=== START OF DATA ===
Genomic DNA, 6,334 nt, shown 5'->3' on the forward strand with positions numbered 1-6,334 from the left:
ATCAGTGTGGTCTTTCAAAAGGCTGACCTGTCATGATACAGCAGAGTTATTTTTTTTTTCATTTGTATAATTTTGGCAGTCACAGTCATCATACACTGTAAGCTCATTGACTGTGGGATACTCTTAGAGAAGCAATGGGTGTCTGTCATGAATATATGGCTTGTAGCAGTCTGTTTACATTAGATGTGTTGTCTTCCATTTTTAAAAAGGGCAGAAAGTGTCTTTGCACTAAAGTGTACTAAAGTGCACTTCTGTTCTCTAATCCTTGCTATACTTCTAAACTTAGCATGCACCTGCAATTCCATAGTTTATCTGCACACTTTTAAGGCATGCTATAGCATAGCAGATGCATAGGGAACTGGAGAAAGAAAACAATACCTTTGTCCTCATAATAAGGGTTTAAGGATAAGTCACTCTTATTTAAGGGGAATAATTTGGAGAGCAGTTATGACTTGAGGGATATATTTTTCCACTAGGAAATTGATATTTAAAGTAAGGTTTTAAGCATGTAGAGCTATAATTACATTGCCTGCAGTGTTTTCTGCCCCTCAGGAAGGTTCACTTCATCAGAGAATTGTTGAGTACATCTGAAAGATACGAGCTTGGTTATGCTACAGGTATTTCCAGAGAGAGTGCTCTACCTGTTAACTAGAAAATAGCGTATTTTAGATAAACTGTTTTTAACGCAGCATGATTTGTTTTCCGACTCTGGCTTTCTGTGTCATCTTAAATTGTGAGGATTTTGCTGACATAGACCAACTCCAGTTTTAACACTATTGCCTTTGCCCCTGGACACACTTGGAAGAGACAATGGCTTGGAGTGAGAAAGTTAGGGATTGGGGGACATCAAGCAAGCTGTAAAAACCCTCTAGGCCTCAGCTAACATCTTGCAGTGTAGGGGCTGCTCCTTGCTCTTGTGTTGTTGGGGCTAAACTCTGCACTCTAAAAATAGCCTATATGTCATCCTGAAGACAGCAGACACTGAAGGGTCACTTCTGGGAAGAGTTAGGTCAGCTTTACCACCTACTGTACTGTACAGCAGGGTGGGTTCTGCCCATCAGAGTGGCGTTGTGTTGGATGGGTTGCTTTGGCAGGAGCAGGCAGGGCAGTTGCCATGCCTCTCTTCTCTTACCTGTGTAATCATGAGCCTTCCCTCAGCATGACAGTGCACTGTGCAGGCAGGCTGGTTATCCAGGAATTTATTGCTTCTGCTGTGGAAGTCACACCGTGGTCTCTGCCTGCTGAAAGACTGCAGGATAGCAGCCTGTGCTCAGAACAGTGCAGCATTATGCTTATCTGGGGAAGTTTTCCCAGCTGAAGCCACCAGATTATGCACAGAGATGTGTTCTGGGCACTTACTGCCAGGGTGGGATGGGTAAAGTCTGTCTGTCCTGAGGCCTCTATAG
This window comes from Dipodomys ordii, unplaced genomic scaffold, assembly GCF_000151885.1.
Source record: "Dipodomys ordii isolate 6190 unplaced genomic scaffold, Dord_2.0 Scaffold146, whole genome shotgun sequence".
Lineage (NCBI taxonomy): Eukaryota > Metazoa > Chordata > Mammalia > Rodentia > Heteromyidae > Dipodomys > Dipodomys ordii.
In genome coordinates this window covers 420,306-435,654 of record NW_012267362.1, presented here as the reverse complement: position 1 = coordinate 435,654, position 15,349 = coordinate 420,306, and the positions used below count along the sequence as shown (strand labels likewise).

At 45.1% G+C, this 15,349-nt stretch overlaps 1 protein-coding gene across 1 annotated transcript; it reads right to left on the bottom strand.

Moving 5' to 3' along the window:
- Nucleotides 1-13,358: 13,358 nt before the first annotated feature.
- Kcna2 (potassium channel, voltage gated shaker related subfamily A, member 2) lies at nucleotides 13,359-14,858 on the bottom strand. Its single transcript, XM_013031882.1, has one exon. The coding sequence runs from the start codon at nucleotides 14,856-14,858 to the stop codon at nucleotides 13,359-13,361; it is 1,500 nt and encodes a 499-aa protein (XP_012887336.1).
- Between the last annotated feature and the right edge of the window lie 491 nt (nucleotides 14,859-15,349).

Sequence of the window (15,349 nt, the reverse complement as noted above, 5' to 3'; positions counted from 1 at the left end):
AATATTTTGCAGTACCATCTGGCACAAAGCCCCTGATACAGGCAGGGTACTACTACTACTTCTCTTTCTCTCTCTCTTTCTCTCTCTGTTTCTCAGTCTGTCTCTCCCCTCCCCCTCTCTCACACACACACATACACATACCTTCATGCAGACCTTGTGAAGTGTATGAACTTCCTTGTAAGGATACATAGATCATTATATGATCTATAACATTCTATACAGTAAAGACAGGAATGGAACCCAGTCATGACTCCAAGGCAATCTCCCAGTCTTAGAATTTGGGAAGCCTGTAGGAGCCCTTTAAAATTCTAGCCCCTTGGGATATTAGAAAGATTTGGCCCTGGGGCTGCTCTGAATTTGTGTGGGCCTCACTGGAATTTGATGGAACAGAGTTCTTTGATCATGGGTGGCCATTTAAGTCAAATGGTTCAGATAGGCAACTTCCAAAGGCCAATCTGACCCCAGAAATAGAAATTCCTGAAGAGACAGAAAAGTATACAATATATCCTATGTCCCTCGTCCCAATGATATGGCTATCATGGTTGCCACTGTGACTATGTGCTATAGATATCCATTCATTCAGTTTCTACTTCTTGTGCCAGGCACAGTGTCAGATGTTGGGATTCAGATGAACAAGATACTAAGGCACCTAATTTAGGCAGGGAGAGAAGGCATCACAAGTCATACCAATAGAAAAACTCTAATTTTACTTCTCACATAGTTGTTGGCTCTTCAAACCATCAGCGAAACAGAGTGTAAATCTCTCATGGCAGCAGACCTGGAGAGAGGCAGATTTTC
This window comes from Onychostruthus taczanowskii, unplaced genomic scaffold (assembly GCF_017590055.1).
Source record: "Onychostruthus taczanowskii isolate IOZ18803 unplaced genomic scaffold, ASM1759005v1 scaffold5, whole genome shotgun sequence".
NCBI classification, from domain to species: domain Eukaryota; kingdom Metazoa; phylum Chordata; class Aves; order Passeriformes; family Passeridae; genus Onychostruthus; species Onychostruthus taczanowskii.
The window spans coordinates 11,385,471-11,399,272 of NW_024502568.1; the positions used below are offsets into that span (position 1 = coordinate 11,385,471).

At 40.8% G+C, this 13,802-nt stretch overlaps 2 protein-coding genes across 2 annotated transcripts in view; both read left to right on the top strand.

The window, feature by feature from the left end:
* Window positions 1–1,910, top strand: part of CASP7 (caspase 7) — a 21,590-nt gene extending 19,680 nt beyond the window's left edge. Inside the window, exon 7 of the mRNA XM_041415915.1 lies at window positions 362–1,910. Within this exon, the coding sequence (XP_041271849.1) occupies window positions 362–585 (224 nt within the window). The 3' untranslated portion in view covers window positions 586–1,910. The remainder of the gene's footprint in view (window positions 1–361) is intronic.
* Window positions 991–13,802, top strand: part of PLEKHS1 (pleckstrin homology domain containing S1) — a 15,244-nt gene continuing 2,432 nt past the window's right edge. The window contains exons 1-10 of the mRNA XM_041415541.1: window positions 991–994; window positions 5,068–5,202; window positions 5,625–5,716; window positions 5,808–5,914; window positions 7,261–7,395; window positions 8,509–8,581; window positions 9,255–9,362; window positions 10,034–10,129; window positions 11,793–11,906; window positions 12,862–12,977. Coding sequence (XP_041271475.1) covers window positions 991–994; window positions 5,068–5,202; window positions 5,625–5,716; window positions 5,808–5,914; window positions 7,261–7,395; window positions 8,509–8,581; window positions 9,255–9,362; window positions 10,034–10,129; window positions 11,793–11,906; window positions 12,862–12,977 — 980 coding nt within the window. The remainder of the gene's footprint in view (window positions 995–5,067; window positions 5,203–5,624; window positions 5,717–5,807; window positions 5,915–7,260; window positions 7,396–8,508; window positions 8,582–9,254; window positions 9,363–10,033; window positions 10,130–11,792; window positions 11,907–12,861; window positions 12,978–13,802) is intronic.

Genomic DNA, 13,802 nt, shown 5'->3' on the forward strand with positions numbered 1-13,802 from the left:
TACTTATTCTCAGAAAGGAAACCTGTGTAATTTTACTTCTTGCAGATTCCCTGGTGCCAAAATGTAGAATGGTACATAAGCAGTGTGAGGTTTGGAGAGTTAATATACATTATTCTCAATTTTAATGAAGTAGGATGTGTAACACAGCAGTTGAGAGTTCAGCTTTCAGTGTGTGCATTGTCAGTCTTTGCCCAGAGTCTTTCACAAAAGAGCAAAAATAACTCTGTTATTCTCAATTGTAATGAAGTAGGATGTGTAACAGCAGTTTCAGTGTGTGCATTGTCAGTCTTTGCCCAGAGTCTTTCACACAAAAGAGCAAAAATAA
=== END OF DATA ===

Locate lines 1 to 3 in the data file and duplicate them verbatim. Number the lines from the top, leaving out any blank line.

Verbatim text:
Genomic DNA, 6,334 nt, shown 5'->3' on the forward strand with positions numbered 1-6,334 from the left:
ATCAGTGTGGTCTTTCAAAAGGCTGACCTGTCATGATACAGCAGAGTTATTTTTTTTTTCATTTGTATAATTTTGGCAGTCACAGTCATCATACACTGTAAGCTCATTGACTGTGGGATACTCTTAGAGAAGCAATGGGTGTCTGTCATGAATATATGGCTTGTAGCAGTCTGTTTACATTAGATGTGTTGTCTTCCATTTTTAAAAAGGGCAGAAAGTGTCTTTGCACTAAAGTGTACTAAAGTGCACTTCTGTTCTCTAATCCTTGCTATACTTCTAAACTTAGCATGCACCTGCAATTCCATAGTTTATCTGCACACTTTTAAGGCATGCTATAGCATAGCAGATGCATAGGGAACTGGAGAAAGAAAACAATACCTTTGTCCTCATAATAAGGGTTTAAGGATAAGTCACTCTTATTTAAGGGGAATAATTTGGAGAGCAGTTATGACTTGAGGGATATATTTTTCCACTAGGAAATTGATATTTAAAGTAAGGTTTTAAGCATGTAGAGCTATAATTACATTGCCTGCAGTGTTTTCTGCCCCTCAGGAAGGTTCACTTCATCAGAGAATTGTTGAGTACATCTGAAAGATACGAGCTTGGTTATGCTACAGGTATTTCCAGAGAGAGTGCTCTACCTGTTAACTAGAAAATAGCGTATTTTAGATAAACTGTTTTTAACGCAGCATGATTTGTTTTCCGACTCTGGCTTTCTGTGTCATCTTAAATTGTGAGGATTTTGCTGACATAGACCAACTCCAGTTTTAACACTATTGCCTTTGCCCCTGGACACACTTGGAAGAGACAATGGCTTGGAGTGAGAAAGTTAGGGATTGGGGGACATCAAGCAAGCTGTAAAAACCCTCTAGGCCTCAGCTAACATCTTGCAGTGTAGGGGCTGCTCCTTGCTCTTGTGTTGTTGGGGCTAAACTCTGCACTCTAAAAATAGCCTATATGTCATCCTGAAGACAGCAGACACTGAAGGGTCACTTCTGGGAAGAGTTAGGTCAGCTTTACCACCTACTGTACTGTACAGCAGGGTGGGTTCTGCCCATCAGAGTGGCGTTGTGTTGGATGGGTTGCTTTGGCAGGAGCAGGCAGGGCAGTTGCCATGCCTCTCTTCTCTTACCTGTGTAATCATGAGCCTTCCCTCAGCATGACAGTGCACTGTGCAGGCAGGCTGGTTATCCAGGAATTTATTGCTTCTGCTGTGGAAGTCACACCGTGGTCTCTGCCTGCTGAAAGACTGCAGGATAGCAGCCTGTGCTCAGAACAGTGCAGCATTATGCTTATCTGGGGAAGTTTTCCCAGCTGAAGCCACCAGATTATGCACAGAGATGTGTTCTGGGCACTTACTGCCAGGGTGGGATGGGTAAAGTCTGTCTGTCCTGAGGCCTCTATAG
This window comes from Dipodomys ordii, unplaced genomic scaffold, assembly GCF_000151885.1.